The Beginning: The Shot Heard Around the World

It all started back in 2001 when ATI, independent at the time, was working on the R300 GPU (Radeon 9700 Pro). If you were following the industry at all back then, you’d never forget the R300. NVIDIA was steadily gaining steam and nothing ATI could do was enough to dethrone the king. The original Radeon was a nice attempt but poor drivers and no real performance advantage kept NVIDIA customers loyal. The Radeon 8500 wasn’t good at all; there was just no beating NVIDIA’s GeForce4, the Ti 4200 did well in the mainstream market and the Ti 4600 was king of the high end.

While ATI was taking punches with the original Radeon and Radeon 8500, internally the company decided that in order to win the market - it had to win the halo. If ATI could produce the fastest GPU, it would get the brand recognition and loyalty necessary to not only sell those high end GPUs but also lower end models at cheaper price points. The GPU would hit the high end first, but within the next 6 - 12 months we’d see derivatives for lower market segments. One important takeaway is that at this point, the high end of the market was $399 - keep that in mind.

With everyone at ATI thinking that they had to make the fastest GPU in the world in order to beat NVIDIA, the successor to the Radeon 8500 was going to be a big GPU. The Radeon 8500 was built on a 0.15-micron manufacturing process and had around 60M transistors; R300 was going to be built on the same process, but with 110M transistors - nearly twice that of the 8500 without a die shrink.

Its competition, the GeForce4 was still only a 63M transistor chip and even NVIDIA didn’t dare to build something so big on the 150nm node, the GF4 successor would wait for 130nm.

We all know how the story unfolded from here. The R300 was eventually branded the ATI Radeon 9700 Pro and mopped the floor with the GeForce4. What Intel did to AMD with Conroe, ATI did to NVIDIA with R300 - back in 2002.

The success with R300 solidified ATI’s strategy: in order to beat NVIDIA, it had to keep pushing the envelope for chip size. Each subsequent GPU would have to be bigger and faster at the high end. Begun these GPU wars had.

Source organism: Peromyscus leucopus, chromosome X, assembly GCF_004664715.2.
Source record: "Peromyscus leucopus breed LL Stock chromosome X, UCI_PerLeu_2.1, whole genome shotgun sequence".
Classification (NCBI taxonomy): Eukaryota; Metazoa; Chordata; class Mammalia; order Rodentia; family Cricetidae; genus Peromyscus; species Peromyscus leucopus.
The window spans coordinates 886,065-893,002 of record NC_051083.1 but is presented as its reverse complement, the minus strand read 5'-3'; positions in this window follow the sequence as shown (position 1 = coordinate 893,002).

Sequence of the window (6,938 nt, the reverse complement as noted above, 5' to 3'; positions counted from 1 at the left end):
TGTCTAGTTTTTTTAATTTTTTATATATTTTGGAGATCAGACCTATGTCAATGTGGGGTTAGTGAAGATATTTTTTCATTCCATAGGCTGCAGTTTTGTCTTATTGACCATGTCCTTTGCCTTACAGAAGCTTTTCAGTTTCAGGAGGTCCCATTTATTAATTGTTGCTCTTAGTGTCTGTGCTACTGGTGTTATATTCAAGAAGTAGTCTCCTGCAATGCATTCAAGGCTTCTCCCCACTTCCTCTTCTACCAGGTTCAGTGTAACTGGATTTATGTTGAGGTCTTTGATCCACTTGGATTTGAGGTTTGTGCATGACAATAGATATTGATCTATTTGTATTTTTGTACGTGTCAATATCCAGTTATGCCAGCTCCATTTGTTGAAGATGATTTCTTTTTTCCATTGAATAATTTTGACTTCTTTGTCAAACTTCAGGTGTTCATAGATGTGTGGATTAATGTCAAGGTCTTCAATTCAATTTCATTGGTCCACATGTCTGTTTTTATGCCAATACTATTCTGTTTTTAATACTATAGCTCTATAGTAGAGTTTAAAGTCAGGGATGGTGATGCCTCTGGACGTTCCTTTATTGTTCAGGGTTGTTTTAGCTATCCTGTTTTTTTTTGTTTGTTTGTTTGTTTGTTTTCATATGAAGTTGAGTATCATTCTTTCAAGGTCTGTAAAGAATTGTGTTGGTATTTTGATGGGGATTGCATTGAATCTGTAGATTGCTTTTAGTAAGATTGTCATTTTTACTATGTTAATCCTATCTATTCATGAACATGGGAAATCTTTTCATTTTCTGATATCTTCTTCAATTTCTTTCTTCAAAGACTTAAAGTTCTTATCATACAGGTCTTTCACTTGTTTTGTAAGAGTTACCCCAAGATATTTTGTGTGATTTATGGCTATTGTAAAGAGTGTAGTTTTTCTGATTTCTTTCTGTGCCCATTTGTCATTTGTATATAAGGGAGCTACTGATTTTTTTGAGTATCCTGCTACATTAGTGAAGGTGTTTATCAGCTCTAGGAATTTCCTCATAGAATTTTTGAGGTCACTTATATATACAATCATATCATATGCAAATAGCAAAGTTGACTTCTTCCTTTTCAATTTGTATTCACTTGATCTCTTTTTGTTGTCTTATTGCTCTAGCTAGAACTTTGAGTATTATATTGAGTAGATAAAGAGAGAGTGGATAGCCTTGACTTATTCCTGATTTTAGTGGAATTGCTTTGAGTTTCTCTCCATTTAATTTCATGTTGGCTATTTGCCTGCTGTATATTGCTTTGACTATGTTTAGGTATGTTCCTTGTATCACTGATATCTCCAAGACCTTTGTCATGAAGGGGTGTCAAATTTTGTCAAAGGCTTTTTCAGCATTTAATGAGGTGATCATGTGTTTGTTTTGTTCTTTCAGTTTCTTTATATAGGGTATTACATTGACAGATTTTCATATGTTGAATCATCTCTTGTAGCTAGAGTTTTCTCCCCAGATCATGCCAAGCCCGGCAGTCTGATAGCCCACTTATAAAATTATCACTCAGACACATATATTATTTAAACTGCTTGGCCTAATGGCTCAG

Index Re-evaluating Strategy, Creating the RV770 in 2005
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  • MrSpadge - Saturday, December 6, 2008 - link

    Exactly what I was thinking! That's why I got a 8500LE back then, when Geforce 4 was not in (public) sight yet. Reply
  • FireSnake - Wednesday, December 3, 2008 - link

    ... which one is Anand (on the picture at the beginning of the article)?

    I always wondered how he looks like ... I guess the one on the right.
    Reply
  • 3DoubleD - Wednesday, December 3, 2008 - link

    I've had Anandtech as my home page for 5 years and I've read almost every article since (and even some of the older ones). This is by far one of your greatest works!

    Thanks
    Reply
  • hellstrider - Wednesday, December 3, 2008 - link

    Kudos to Anand for such a great article, extremely insightful. I may even go out and purchase AMD stock now :)

    I love AMD even when it’s on the bottom, I own 780G + X2 + hd4850, in hopes that Deneb (or AM3 processors for that matter) will come in time to repeat the success of rv770 launch, at which point I will upgrade my obsolete X2 and have a sweet midrange machine.

    My only concern is that Nvidia is looking at all this smirking and planning an onslaught with the 55nm refresh. There is a very “disturbing” article at Xbitlabs that Nvidia is stock-piling the 55nm GT200 parts; seems like that’s something they would do – start selling those soon and undercut 4800 series badly.
    I’m just a concerned hd4850 owner and I don’t want to see my card obsolete within couple of months. I don’t really see AMD’s answer to 55nm GT200 in such short period of time?!?!

    Any thoughts?
    Reply
  • Goty - Wednesday, December 3, 2008 - link

    I don't think you'll have to worry too badly about the 55nm G200s. NVIDIA won't drop prices much, if at all; they're already smarting from the price drops enacted after the RV770 launch. There's also the fact that the 4850 isn't in the same market space as any of the G200 cards, so they're not really competitive anyhow. Reply